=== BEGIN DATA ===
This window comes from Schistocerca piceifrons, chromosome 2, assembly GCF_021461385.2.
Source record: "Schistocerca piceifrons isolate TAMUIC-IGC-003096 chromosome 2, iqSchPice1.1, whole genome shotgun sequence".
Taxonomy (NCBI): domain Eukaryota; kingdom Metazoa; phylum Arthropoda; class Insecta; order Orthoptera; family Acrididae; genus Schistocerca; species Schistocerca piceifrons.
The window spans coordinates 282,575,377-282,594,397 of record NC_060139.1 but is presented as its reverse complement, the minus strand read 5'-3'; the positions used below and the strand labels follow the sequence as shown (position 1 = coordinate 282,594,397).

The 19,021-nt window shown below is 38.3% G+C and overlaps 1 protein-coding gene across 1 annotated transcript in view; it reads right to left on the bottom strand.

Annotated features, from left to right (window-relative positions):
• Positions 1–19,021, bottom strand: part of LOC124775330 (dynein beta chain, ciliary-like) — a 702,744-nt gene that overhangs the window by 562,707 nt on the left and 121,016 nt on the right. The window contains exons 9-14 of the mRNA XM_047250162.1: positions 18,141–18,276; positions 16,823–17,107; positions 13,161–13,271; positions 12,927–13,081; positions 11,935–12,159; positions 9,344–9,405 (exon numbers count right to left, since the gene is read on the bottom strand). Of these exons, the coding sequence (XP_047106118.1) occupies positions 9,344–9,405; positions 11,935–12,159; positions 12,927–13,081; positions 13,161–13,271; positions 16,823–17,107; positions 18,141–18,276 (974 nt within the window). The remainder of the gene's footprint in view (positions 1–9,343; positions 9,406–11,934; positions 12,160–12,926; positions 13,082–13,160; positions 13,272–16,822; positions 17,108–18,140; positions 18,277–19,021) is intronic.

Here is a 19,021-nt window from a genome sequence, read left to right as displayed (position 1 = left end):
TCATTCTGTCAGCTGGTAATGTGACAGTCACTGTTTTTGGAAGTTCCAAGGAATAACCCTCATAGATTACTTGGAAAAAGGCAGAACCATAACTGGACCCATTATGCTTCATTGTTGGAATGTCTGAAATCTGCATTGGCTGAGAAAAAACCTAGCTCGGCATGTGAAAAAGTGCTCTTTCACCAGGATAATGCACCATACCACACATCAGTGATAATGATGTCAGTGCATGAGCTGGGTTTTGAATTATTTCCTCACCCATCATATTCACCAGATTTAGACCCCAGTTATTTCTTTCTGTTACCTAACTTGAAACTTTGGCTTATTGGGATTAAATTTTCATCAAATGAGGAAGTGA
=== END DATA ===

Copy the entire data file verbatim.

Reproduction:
This window comes from Schistocerca piceifrons, chromosome 2, assembly GCF_021461385.2.
Source record: "Schistocerca piceifrons isolate TAMUIC-IGC-003096 chromosome 2, iqSchPice1.1, whole genome shotgun sequence".
Taxonomy (NCBI): domain Eukaryota; kingdom Metazoa; phylum Arthropoda; class Insecta; order Orthoptera; family Acrididae; genus Schistocerca; species Schistocerca piceifrons.
The window spans coordinates 282,575,377-282,594,397 of record NC_060139.1 but is presented as its reverse complement, the minus strand read 5'-3'; the positions used below and the strand labels follow the sequence as shown (position 1 = coordinate 282,594,397).

The 19,021-nt window shown below is 38.3% G+C and overlaps 1 protein-coding gene across 1 annotated transcript in view; it reads right to left on the bottom strand.

Annotated features, from left to right (window-relative positions):
• Positions 1–19,021, bottom strand: part of LOC124775330 (dynein beta chain, ciliary-like) — a 702,744-nt gene that overhangs the window by 562,707 nt on the left and 121,016 nt on the right. The window contains exons 9-14 of the mRNA XM_047250162.1: positions 18,141–18,276; positions 16,823–17,107; positions 13,161–13,271; positions 12,927–13,081; positions 11,935–12,159; positions 9,344–9,405 (exon numbers count right to left, since the gene is read on the bottom strand). Of these exons, the coding sequence (XP_047106118.1) occupies positions 9,344–9,405; positions 11,935–12,159; positions 12,927–13,081; positions 13,161–13,271; positions 16,823–17,107; positions 18,141–18,276 (974 nt within the window). The remainder of the gene's footprint in view (positions 1–9,343; positions 9,406–11,934; positions 12,160–12,926; positions 13,082–13,160; positions 13,272–16,822; positions 17,108–18,140; positions 18,277–19,021) is intronic.

Here is a 19,021-nt window from a genome sequence, read left to right as displayed (position 1 = left end):
TCATTCTGTCAGCTGGTAATGTGACAGTCACTGTTTTTGGAAGTTCCAAGGAATAACCCTCATAGATTACTTGGAAAAAGGCAGAACCATAACTGGACCCATTATGCTTCATTGTTGGAATGTCTGAAATCTGCATTGGCTGAGAAAAAACCTAGCTCGGCATGTGAAAAAGTGCTCTTTCACCAGGATAATGCACCATACCACACATCAGTGATAATGATGTCAGTGCATGAGCTGGGTTTTGAATTATTTCCTCACCCATCATATTCACCAGATTTAGACCCCAGTTATTTCTTTCTGTTACCTAACTTGAAACTTTGGCTTATTGGGATTAAATTTTCATCAAATGAGGAAGTGA